On the home page of Mattox Home Solutions, a residential design company, you'll find a menu bar with a link to the company's various projects showing before photos, concept illustrations, and completed project photos. 

Mattox Home Solutions' home page

5. Blog

Not all contractors have a blog. In fact, you may question if a blog is even necessary as part of your total marketing plan. However, a contracting blog is an excellent way to connect with customers, answer questions, and inform website visitors on industry updates and new products.

Contractor Website Example

Structured Foundation Repair's blog is informative and educational, covering subjects like foundation problems and roof drainage systems. 

Structured Foundation Repairs' blog

6. Customer Testimonials

Testimonials, referrals, and customer recommendations can be your best marketing tools. People are more likely to trust you and your company if other people have trusted you in the past. Some websites put testimonials right up front on the home page, while others have a link to another page.  

Contractor Website Example

Austad Construction, a new roofing and repair provider in the greater Minnesota area, has a dedicated testimonial page that you can reach via the menu bar on the home page. 

Austad Construction's review website page

7. Contact Us

The Contact Us page on your website is the page where you highlight your location(s) and contact information. You might include a map of each location, your hours of operation, phone numbers, and physical address. Some contractor websites also have this information in plain sight on their home page. 

Contractor Website Example

Besides a phone number, hours of operation, and address, Your Home Improvement Company also has a bar under each location that says “Send Message” and “Get Directions” that opens a popup box. Not a bad idea if you have many locations or want to offer a way for people to contact you via email. 

Your Home Improvement Company's contact us page

3 Things You'll Need for Your Website

You’ll need a menu bar that takes customers to the various pages on your website to encourage them to pick up the phone and call. 

Besides that, you'll also need to think about these things:

1. Inquiry Form

If your contractor business depends on customers making appointments, you may want to consider a page with a calendar to easily schedule a time to meet. Add an inquiry or contact form so customers can post questions, arrange to meet, or just get in touch. 

2. Content

While impactful colors and photos make a website attractive, content is needed to ensure your website shows up in search engine results. According to SEO guidelines and Google, longer content seems to rank higher. But it needs to be high quality content that is relevant and helpful for your customers.

3. Photos and Videos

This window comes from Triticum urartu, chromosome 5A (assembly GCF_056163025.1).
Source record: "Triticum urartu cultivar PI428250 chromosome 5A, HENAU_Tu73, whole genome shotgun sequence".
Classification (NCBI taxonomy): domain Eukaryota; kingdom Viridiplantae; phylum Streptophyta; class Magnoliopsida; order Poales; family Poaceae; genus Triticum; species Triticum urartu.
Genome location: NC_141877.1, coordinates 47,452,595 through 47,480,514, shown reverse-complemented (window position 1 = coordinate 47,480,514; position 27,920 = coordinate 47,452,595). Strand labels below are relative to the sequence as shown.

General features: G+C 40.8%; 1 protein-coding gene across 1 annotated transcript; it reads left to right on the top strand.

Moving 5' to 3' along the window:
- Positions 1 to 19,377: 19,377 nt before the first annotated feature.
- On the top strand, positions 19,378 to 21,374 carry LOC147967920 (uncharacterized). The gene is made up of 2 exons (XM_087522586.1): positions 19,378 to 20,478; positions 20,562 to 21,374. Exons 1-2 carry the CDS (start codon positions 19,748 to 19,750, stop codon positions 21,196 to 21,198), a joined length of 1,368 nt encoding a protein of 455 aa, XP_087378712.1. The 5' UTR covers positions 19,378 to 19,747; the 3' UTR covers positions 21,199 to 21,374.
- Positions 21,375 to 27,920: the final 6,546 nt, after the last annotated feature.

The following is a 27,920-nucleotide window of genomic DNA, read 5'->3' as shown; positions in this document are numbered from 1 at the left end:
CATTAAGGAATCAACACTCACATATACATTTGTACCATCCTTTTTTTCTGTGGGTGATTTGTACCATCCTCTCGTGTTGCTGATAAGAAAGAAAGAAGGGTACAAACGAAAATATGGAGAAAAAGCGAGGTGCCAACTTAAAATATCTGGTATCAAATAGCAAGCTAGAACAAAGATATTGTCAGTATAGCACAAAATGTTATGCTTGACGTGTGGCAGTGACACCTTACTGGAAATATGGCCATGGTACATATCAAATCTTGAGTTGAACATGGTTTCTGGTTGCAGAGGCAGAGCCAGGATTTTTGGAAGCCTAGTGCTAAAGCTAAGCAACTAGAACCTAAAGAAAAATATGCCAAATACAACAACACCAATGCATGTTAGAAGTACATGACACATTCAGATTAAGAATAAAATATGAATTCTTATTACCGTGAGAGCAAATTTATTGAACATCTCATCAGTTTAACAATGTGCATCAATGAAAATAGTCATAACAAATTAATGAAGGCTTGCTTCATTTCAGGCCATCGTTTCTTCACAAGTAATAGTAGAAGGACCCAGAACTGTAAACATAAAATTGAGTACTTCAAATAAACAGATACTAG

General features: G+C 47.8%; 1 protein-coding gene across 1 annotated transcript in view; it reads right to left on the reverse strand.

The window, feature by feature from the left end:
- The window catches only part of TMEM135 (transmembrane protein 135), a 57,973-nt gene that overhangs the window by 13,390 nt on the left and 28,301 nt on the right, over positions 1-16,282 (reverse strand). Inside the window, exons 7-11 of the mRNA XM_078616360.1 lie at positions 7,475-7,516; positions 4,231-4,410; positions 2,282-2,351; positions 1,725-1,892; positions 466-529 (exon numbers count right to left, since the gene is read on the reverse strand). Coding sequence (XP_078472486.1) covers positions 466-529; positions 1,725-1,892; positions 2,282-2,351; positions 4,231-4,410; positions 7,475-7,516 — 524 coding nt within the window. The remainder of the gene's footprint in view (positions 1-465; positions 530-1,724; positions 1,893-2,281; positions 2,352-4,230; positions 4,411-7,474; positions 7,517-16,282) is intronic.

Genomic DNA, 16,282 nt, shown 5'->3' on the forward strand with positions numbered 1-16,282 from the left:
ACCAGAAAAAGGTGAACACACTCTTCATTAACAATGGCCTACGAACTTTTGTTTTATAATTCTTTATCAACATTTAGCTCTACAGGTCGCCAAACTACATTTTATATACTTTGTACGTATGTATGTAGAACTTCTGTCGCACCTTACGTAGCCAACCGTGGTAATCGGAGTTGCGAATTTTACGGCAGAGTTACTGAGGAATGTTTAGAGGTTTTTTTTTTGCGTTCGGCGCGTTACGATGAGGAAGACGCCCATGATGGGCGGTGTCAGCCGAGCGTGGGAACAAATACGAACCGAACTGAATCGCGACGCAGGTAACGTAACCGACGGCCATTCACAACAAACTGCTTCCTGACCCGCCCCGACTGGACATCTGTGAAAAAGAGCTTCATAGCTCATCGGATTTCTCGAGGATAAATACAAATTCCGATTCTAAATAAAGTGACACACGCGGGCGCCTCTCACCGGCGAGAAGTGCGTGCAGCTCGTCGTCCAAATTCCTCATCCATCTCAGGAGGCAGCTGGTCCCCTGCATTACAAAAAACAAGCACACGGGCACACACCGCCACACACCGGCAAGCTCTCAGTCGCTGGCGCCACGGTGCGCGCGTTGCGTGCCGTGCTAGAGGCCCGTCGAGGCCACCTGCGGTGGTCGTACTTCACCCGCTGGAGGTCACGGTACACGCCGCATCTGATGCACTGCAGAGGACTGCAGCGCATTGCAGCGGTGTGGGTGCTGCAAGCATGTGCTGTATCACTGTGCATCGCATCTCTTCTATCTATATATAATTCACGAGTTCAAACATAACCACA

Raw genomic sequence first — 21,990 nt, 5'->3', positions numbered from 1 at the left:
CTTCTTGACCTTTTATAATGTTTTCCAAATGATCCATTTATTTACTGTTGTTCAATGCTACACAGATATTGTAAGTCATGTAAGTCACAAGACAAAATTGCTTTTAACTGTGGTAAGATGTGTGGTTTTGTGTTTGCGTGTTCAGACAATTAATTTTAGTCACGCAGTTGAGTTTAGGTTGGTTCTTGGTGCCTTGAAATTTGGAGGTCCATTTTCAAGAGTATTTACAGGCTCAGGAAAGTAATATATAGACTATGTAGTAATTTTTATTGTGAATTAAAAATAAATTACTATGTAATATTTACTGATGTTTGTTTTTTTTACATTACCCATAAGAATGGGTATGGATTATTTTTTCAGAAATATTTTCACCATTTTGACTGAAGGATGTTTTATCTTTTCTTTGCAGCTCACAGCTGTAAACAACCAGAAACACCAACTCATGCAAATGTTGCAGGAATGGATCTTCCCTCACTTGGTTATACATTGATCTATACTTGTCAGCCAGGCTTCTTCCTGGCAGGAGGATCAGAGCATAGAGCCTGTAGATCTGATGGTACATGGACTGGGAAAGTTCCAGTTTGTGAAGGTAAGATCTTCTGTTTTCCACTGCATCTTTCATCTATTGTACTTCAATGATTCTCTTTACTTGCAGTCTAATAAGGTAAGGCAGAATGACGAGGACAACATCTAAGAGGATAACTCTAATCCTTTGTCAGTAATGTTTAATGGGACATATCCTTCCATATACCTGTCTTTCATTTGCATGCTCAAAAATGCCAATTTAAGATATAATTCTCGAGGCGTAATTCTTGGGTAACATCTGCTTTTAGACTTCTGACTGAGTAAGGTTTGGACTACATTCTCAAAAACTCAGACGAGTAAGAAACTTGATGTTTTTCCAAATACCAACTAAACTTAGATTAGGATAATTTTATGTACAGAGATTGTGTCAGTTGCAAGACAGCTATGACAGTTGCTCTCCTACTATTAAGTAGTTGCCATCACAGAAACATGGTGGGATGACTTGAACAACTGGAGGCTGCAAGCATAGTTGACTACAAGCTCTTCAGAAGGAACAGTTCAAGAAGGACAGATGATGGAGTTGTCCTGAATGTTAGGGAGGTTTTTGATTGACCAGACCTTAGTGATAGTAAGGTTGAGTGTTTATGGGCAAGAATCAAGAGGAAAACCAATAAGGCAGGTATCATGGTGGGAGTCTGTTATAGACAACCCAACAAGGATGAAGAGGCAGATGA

Jobsite photos, before and after pictures of a remodeling project, and links to YouTube videos can enhance user experience and keep your customers engaged. In addition, photos add credibility and can often convey your capabilities better and more powerfully than words.

Where to Promote Your Website

Now that you have a working website, it’s important that people see it. You'll want to reach out to as many customers and potential customers as possible in your local area. You can do this by email, sending out a flyer announcing your new website, or by word of mouth at a local event. 

If you've decided to add a blog to your site, you'll want to attract as many readers as possible. If you showcase before and after photos, you'll want people to see your work. Fortunately, there are many ways—both free and paid—to promote your website and generate traffic.

  • Create a pro account on Angi. Increase your exposure to millions of homeowners looking for a local contractor just like you.

  • Exchange backlinks. Partner with a complementary business or industry influencer and ask to add a link to your website to their site. Do the same on your site.

  • Post to your social media pages. Facebook now charges a fee to reach a broad audience. Twitter is great for short bursts of news. Pinterest and Instagram are the best platforms for posting pictures.

  • Make sure your content is keyword-rich. Using specific keywords will help you rank higher in search engines.

  • Start emailing customers. If you have a contact form on your site, ask potential customers who fill in their contact details if you can also email them with news and updates.

  • Guest blog. If a complementary business has a blog on their website, ask if you can guest blog. But be sure to add links to your website in the blog.

  • Create a LinkedIn page for your business. You can also write posts on LinkedIn about industry updates and news.

  • Post videos to YouTube. If you have a video showing a new technique or new product introduction, you can post it on YouTube and embed your website URL.

  • Join a Q&A forum. Quora is a great forum to answer questions about your field.

  • Email signature. Make sure your email signature has all of your contact information and a link to your website.

  • Become a contributor on HARO. People scour Help Out a Reporter (HARO) to find answers and get help for articles that match your expertise. Answer their questions and provide additional info.

Create (or Update) Your Contractor Website

Achieving awareness and visibility for your company is an investment that takes time and a little creativity on your part. You want to be recognized for your expertise, and your website can help make that happen. By consistently getting your company's name out into the marketplace with your website, you’ll be able to showcase your authority and earn the trust of your customers.